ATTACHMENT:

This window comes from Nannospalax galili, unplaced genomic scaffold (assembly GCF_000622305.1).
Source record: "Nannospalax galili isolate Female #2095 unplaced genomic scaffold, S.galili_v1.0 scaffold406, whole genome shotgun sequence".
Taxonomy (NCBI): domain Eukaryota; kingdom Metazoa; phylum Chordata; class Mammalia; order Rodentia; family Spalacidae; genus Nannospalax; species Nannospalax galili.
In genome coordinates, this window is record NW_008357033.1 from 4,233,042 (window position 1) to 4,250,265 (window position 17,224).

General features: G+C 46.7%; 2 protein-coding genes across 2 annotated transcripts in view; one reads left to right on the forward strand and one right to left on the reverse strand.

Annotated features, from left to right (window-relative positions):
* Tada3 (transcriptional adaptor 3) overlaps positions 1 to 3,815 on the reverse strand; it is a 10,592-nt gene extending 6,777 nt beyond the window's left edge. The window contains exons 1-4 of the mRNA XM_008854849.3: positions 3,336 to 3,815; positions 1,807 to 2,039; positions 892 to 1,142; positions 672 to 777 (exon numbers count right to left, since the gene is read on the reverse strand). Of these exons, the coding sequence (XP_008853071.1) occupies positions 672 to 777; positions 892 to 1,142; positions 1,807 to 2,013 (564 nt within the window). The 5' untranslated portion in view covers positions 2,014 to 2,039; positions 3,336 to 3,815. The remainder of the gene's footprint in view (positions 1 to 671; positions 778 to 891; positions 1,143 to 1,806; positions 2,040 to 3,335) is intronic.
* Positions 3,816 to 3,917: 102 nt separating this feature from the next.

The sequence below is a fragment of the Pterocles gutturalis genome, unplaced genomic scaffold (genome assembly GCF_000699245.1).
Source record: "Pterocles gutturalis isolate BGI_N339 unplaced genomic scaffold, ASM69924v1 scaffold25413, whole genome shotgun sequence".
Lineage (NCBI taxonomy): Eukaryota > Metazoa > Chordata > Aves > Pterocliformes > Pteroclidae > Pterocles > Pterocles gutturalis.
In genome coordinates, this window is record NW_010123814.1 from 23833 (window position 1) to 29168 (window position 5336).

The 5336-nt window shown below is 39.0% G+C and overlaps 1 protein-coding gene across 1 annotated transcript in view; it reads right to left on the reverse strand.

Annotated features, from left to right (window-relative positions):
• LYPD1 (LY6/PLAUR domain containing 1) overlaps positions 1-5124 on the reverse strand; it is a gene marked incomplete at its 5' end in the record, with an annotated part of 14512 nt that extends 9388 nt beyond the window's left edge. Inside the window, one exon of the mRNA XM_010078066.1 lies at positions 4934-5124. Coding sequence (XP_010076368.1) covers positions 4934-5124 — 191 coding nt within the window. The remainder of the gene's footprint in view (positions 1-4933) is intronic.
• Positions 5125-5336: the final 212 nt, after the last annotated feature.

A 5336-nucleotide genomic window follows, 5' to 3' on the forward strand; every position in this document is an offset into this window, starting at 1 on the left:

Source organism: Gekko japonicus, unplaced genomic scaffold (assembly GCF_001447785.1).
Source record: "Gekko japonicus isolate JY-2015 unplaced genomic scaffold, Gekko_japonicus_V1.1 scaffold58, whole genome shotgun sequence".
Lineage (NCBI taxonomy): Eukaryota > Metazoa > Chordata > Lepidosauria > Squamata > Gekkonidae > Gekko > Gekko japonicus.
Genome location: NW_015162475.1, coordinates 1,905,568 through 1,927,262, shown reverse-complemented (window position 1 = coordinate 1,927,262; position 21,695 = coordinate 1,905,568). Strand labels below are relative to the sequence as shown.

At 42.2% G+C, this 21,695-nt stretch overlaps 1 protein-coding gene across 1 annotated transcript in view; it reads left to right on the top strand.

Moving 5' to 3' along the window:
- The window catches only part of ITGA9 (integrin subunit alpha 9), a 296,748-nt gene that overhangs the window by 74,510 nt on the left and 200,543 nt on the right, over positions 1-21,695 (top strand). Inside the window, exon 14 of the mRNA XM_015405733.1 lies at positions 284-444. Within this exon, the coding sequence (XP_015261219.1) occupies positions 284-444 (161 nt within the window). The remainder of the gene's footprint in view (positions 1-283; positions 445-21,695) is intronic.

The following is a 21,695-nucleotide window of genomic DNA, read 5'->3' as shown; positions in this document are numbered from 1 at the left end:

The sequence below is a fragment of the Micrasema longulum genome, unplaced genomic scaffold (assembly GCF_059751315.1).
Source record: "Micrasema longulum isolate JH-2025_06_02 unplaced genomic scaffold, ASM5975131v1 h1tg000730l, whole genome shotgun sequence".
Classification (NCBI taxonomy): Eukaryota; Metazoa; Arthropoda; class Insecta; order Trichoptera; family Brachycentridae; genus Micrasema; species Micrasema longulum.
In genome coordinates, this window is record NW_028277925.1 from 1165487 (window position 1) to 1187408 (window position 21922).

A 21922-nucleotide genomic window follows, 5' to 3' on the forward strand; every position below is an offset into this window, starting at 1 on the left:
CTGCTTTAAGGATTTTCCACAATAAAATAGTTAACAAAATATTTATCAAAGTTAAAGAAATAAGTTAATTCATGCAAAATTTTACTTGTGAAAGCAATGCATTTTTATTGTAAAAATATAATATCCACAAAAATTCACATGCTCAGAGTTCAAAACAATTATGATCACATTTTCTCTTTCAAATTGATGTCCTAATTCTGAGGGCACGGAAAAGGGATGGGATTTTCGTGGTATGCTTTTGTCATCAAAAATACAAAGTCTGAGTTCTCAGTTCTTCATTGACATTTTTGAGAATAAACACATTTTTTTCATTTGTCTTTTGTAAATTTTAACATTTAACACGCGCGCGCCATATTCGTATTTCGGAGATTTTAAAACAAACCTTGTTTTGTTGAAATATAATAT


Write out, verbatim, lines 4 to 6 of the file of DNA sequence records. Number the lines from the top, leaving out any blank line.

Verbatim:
In genome coordinates, this window is record NW_008357033.1 from 4,233,042 (window position 1) to 4,250,265 (window position 17,224).

General features: G+C 46.7%; 2 protein-coding genes across 2 annotated transcripts in view; one reads left to right on the forward strand and one right to left on the reverse strand.

Annotated features, from left to right (window-relative positions):